The further we progress on our journey towards sustainable business, the more fundamental are the constraints and challenges that we encounter. We may improve compliance, and optimize our eco-efficiency initiatives, but then find we need to address our business models, our organizational and ownership formats, if we are to deliver more impact, more benefits.
Collaborating more effectively is increasingly recognised as key to making progress, but few are expert at it and business has traditionally been more adept at building high walls, rather than tearing them down.
Ownership is everything. It is difficult to conceive of how any business could call itself sustainable, without due consideration of ownership; it lies at the very heart of equality and fairness in business, and in society.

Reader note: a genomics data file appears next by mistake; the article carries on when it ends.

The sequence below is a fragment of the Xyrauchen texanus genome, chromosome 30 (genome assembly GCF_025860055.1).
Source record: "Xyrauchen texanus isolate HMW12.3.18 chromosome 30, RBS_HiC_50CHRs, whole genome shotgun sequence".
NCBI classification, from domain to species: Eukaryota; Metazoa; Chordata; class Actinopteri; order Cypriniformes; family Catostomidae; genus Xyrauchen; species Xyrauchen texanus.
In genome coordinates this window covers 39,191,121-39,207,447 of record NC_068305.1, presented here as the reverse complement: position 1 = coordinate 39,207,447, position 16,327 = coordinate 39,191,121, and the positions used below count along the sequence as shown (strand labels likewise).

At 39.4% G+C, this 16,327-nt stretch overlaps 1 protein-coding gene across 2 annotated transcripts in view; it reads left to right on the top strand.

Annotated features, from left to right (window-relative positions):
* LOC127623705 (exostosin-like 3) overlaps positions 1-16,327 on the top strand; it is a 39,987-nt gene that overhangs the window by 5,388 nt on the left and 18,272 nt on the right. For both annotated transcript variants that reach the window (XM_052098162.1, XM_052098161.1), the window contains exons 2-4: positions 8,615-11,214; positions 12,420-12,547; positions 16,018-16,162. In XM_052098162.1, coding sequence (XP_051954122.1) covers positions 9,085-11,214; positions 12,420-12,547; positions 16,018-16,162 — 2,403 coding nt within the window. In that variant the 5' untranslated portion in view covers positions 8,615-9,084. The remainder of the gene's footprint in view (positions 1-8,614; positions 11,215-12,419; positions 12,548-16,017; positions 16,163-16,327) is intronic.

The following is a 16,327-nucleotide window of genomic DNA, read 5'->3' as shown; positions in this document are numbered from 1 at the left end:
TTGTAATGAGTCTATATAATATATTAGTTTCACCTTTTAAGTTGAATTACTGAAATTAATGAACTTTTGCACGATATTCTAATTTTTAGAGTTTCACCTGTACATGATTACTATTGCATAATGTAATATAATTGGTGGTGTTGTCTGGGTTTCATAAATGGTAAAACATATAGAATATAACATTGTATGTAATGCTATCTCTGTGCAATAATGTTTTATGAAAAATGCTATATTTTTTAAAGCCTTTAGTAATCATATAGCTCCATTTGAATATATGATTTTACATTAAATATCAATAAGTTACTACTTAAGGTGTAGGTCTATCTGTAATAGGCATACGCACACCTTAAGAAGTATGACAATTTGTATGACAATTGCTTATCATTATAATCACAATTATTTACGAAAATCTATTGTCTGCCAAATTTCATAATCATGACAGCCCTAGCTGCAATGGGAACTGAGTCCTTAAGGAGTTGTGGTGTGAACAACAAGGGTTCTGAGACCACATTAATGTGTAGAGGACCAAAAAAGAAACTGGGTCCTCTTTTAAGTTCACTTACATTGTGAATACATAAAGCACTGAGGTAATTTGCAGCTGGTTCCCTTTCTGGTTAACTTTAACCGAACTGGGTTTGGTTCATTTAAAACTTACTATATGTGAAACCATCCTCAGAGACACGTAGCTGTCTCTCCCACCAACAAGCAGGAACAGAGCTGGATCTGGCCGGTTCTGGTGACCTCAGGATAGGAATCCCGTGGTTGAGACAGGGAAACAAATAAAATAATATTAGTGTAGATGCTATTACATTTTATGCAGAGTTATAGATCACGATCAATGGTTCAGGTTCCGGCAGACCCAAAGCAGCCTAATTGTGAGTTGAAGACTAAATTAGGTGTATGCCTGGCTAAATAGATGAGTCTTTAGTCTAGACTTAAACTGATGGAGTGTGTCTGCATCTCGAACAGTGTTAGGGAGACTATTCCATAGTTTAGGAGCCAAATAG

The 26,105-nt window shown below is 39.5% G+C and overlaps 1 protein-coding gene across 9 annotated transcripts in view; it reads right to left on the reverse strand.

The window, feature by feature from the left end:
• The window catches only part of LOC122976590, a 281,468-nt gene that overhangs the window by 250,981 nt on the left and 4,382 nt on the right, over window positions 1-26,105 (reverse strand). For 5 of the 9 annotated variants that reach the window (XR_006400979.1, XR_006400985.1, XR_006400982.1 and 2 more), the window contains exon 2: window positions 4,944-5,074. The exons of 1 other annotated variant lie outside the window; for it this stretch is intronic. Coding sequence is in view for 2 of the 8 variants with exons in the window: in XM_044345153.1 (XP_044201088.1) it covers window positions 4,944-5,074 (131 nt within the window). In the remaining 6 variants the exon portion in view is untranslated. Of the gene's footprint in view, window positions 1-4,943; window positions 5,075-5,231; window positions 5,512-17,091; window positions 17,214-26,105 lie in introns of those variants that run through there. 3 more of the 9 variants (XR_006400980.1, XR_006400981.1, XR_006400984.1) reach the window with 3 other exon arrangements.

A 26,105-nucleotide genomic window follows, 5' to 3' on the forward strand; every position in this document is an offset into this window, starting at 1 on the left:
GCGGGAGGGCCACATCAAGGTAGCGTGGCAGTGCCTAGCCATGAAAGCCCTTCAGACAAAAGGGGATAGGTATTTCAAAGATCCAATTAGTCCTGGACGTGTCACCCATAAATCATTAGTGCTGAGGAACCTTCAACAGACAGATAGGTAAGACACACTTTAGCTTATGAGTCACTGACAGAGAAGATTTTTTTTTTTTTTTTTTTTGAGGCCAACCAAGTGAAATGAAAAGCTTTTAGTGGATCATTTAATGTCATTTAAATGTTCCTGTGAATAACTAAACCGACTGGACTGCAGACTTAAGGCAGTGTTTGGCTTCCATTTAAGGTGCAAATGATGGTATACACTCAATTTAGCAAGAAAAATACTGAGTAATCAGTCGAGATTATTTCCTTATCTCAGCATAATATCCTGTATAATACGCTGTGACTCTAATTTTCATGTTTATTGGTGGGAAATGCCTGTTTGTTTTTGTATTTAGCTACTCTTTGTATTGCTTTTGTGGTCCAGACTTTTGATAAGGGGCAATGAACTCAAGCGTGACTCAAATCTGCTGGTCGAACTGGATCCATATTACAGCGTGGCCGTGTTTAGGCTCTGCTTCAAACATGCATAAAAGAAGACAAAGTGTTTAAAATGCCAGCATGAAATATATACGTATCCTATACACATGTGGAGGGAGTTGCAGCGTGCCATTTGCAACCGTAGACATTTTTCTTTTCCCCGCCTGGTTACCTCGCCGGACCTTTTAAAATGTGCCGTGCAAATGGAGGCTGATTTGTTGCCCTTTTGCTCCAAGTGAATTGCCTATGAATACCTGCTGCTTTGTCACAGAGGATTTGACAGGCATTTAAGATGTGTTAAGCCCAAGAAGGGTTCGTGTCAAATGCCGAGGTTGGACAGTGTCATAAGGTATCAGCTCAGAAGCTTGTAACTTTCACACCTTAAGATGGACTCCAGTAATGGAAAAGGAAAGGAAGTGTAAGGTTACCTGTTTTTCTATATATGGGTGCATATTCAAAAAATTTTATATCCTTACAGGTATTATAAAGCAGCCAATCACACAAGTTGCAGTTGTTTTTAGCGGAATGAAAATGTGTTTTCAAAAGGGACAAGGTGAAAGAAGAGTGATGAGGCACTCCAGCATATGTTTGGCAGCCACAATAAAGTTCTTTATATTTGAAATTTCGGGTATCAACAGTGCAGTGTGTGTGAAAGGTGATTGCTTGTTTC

"Sometimes the ideas that we are certain are true are dead wrong. An astronomer who still believes that the earth is the centre of the universe will do some terrible astronomy, likewise, a policy maker who believes that the rich are job creators and should not be taxed will do equally terrible policy."
On February 7, 2013 a group of true sustainability diehards braved the onslaught of Snowmageddon Toronto 2013 to explore ideas of how to define a Gold Standard for business under a vision for Capitalism 2.0.
Some might say its about getting back to the roots of capitalism, with more emphasis on local economies, owner-managed businesses, and less about rigged markets and unhealthy corporate domination.
Sustainability is the greatest challenge of our time. We must figure out how to tie it with profit and sell it to business, not simply as a way of ‘doing less bad’ but as an imperative to assure our collective future.